Institute for Behavioral Health receives $2.9m NIH grant to study disparities in alcohol treatment

Maureen Stewart to lead 5-year project examining access to alcohol use treatment outcomes in Medicaid managed care plans

October 07, 2021

Senior Scientist Maureen Stewart, PhD’09

Senior Scientist Maureen Stewart, PhD’09, will lead a team of colleagues from the Schneider Institutes for Health Policy and Research (SIHPR) in a five-year, $2.9 million grant from the National Institute of Alcohol Abuse and Alcoholism (NIAAA), part of the National Institutes of Health. The study will examine access and quality of alcohol use disorder treatment for people enrolled in Medicaid managed care plans, with a specific focus on disparities by race and ethnicity, gender, and geography.

“Alcohol use disorder is a serious problem. More than 95,000 Americans die annually from alcohol use,” says Stewart. “Less than 10 percent of people with alcohol use disorder access treatment, and although rates of alcohol disorders are high among women and racial and ethnic minority populations, these groups are the least likely to access treatment and have high rates of alcohol-related morbidity and mortality.”

Over 80 million people receive health care through Medicaid, including a disproportionate share of racial/ethnic minorities, women, and people living in rural areas. Nearly 70 percent of people enrolled in Medicaid are in a managed care plan, which have control over policies that could impact patient access and quality of treatment for alcohol use disorder.

Stewart and her team are building on a national survey of Medicaid managed care plans they are conducting to address substance use disorder treatment and outcomes for Medicaid enrollees with opioid use disorder, funded by the National Institute on Drug Abuse. They hope this new research will produce valuable and actionable findings for Medicaid plan administrators, state Medicaid directors and federal policymakers as they seek to improve access to alcohol treatment in the U.S.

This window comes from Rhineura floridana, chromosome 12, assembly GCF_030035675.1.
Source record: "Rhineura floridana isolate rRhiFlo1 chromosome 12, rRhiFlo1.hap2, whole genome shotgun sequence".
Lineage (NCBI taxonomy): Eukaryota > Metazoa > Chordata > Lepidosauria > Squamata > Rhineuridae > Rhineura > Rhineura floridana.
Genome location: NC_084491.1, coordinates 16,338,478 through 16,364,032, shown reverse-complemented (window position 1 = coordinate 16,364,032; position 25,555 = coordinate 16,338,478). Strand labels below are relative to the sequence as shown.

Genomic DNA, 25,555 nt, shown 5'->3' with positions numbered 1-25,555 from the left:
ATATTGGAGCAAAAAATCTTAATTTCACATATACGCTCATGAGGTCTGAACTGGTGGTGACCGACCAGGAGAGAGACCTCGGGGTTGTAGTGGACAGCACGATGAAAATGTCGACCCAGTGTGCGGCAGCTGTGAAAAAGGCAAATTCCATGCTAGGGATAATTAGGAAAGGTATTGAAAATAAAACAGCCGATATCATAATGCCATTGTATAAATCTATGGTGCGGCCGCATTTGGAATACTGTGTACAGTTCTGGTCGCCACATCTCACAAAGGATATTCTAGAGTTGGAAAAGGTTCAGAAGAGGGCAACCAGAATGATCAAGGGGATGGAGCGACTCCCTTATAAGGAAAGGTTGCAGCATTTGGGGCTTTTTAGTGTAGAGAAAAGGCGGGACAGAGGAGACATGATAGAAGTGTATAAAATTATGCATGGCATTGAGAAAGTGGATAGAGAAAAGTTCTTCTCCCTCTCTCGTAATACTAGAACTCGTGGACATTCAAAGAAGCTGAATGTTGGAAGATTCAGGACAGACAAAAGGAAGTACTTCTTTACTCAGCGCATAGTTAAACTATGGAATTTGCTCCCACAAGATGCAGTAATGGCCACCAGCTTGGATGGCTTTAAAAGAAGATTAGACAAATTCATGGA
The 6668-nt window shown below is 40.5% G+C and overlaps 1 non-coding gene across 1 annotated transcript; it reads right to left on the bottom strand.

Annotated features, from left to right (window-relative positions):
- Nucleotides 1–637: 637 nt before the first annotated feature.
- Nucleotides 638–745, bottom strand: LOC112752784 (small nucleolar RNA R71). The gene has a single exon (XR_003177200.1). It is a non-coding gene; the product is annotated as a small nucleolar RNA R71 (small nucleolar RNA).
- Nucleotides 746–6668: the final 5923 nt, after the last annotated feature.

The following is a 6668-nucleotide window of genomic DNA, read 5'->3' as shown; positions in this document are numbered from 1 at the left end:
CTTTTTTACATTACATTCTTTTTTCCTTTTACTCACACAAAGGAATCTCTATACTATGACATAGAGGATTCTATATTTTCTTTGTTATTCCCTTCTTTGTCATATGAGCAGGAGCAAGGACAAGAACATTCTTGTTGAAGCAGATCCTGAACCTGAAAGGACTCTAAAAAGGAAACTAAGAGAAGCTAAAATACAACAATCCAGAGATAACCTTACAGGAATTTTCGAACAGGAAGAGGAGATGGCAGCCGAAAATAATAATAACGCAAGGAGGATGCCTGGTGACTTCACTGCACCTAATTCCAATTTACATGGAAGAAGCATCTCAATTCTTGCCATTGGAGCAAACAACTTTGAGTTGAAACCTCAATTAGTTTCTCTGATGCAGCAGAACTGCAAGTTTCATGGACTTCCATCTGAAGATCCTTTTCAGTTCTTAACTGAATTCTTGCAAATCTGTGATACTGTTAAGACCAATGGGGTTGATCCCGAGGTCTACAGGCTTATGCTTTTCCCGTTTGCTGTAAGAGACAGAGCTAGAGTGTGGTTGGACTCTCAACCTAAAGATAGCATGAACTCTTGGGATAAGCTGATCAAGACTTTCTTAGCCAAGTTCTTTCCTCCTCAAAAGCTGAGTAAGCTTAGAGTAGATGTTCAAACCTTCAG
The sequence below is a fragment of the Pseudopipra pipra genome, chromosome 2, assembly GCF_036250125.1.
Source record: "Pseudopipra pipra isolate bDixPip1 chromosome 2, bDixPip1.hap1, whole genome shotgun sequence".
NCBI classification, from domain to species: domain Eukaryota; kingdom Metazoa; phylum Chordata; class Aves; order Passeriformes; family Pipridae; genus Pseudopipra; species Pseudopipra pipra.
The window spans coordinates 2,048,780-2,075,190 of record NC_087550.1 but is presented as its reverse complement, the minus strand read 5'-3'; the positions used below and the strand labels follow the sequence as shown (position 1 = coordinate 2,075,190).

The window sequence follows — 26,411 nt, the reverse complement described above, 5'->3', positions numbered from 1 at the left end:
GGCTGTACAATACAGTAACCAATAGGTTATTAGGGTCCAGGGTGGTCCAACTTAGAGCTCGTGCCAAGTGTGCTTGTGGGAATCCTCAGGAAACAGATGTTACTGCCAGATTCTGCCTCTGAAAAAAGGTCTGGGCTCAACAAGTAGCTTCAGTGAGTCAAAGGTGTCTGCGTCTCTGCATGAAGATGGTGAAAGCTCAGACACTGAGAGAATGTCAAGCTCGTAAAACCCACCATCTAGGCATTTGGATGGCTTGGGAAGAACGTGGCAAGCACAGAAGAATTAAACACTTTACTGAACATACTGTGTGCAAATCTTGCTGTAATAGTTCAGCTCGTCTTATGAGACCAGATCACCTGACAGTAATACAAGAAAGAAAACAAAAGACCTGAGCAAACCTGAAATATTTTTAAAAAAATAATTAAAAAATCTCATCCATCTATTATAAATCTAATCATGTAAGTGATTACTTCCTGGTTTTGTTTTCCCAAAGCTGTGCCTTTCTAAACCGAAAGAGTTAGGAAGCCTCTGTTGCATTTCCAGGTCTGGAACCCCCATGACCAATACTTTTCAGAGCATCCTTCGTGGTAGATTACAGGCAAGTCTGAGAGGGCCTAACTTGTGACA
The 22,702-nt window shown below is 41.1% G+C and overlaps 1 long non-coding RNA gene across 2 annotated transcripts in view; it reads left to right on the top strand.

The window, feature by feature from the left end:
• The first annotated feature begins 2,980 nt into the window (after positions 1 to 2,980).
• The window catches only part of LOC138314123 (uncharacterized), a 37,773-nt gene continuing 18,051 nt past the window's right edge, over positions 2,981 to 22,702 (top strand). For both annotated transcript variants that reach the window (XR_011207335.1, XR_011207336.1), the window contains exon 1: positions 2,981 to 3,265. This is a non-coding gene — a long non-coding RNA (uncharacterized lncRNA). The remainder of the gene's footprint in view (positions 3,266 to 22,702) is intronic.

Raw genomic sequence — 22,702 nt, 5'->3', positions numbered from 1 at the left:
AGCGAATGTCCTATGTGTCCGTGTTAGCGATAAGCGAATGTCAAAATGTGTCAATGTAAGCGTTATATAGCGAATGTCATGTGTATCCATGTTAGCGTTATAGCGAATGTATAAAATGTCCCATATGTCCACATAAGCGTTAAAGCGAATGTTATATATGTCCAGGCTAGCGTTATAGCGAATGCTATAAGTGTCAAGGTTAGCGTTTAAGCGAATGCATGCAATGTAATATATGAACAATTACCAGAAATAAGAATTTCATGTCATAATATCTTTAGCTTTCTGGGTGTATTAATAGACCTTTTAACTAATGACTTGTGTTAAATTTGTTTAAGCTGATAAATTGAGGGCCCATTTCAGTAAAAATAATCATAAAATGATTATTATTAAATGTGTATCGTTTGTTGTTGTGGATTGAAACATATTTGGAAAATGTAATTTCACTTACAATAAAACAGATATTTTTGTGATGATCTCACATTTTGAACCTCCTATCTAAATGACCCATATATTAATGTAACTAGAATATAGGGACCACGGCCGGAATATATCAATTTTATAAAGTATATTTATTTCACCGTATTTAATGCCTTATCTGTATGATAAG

Joining Stewart on this project are Senior Scientist Rachel Sayko Adams, PhD’13, Institute for Behavioral Health Director Constance Horgan, Associate Professor Grant Ritter, and Associate Dean for Research Cindy Parks Thomas, PhD’00. The team will collaborate with colleagues from Cambridge Health Alliance, Tufts University, and the University of South Carolina.

“Unhealthy alcohol use has increased during the COVID-19 pandemic, particularly among women, potentially exacerbating increasing rates of alcohol-related harms among women,” says Adams. “This study has potential to illuminate Medicaid policies that can be scaled-up and adapted to improve treatment for people that face barriers to receiving care, including racial/ethnic minorities, women and people from rural communities.”

“Improving access to quality alcohol use disorder treatment is essential to improving health and saving lives,” says Horgan, who is also co-director of the SIHPR. "I am delighted that NIAAA will support Maureen and her team to conduct this crucial research to reveal how policies can be refined to reduce alcohol-related morbidity and mortality."